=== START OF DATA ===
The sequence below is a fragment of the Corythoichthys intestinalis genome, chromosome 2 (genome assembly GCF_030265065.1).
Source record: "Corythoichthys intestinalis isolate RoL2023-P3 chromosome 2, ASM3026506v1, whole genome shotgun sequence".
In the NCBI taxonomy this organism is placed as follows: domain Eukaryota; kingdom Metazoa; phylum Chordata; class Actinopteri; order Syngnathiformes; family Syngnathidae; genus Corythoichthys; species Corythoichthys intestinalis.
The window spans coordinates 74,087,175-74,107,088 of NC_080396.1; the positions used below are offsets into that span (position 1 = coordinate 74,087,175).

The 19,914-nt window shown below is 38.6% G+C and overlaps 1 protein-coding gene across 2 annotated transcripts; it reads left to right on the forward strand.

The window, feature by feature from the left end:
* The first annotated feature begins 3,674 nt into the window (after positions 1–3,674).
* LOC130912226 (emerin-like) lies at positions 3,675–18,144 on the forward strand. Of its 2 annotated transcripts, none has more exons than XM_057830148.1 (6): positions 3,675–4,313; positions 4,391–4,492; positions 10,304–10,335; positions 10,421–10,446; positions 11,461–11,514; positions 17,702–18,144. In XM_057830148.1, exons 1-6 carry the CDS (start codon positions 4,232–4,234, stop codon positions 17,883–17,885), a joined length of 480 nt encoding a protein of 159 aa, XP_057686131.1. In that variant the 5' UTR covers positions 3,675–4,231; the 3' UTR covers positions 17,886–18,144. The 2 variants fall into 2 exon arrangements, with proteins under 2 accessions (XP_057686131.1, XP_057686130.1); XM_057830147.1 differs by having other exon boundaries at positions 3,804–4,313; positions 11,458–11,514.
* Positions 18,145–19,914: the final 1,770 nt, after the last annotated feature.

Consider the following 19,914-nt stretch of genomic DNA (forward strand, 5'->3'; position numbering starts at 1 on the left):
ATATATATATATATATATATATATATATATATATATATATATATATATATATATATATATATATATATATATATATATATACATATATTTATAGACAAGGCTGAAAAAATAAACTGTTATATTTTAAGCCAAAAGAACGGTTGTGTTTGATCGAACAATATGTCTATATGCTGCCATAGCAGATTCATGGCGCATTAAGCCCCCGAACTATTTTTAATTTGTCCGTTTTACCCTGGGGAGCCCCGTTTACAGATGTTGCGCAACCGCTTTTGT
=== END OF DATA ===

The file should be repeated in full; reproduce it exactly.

The sequence below is a fragment of the Corythoichthys intestinalis genome, chromosome 2 (genome assembly GCF_030265065.1).
Source record: "Corythoichthys intestinalis isolate RoL2023-P3 chromosome 2, ASM3026506v1, whole genome shotgun sequence".
In the NCBI taxonomy this organism is placed as follows: domain Eukaryota; kingdom Metazoa; phylum Chordata; class Actinopteri; order Syngnathiformes; family Syngnathidae; genus Corythoichthys; species Corythoichthys intestinalis.
The window spans coordinates 74,087,175-74,107,088 of NC_080396.1; the positions used below are offsets into that span (position 1 = coordinate 74,087,175).

The 19,914-nt window shown below is 38.6% G+C and overlaps 1 protein-coding gene across 2 annotated transcripts; it reads left to right on the forward strand.

The window, feature by feature from the left end:
* The first annotated feature begins 3,674 nt into the window (after positions 1–3,674).
* LOC130912226 (emerin-like) lies at positions 3,675–18,144 on the forward strand. Of its 2 annotated transcripts, none has more exons than XM_057830148.1 (6): positions 3,675–4,313; positions 4,391–4,492; positions 10,304–10,335; positions 10,421–10,446; positions 11,461–11,514; positions 17,702–18,144. In XM_057830148.1, exons 1-6 carry the CDS (start codon positions 4,232–4,234, stop codon positions 17,883–17,885), a joined length of 480 nt encoding a protein of 159 aa, XP_057686131.1. In that variant the 5' UTR covers positions 3,675–4,231; the 3' UTR covers positions 17,886–18,144. The 2 variants fall into 2 exon arrangements, with proteins under 2 accessions (XP_057686131.1, XP_057686130.1); XM_057830147.1 differs by having other exon boundaries at positions 3,804–4,313; positions 11,458–11,514.
* Positions 18,145–19,914: the final 1,770 nt, after the last annotated feature.

Consider the following 19,914-nt stretch of genomic DNA (forward strand, 5'->3'; position numbering starts at 1 on the left):
ATATATATATATATATATATATATATATATATATATATATATATATATATATATATATATATATATATATATATATATATACATATATTTATAGACAAGGCTGAAAAAATAAACTGTTATATTTTAAGCCAAAAGAACGGTTGTGTTTGATCGAACAATATGTCTATATGCTGCCATAGCAGATTCATGGCGCATTAAGCCCCCGAACTATTTTTAATTTGTCCGTTTTACCCTGGGGAGCCCCGTTTACAGATGTTGCGCAACCGCTTTTGT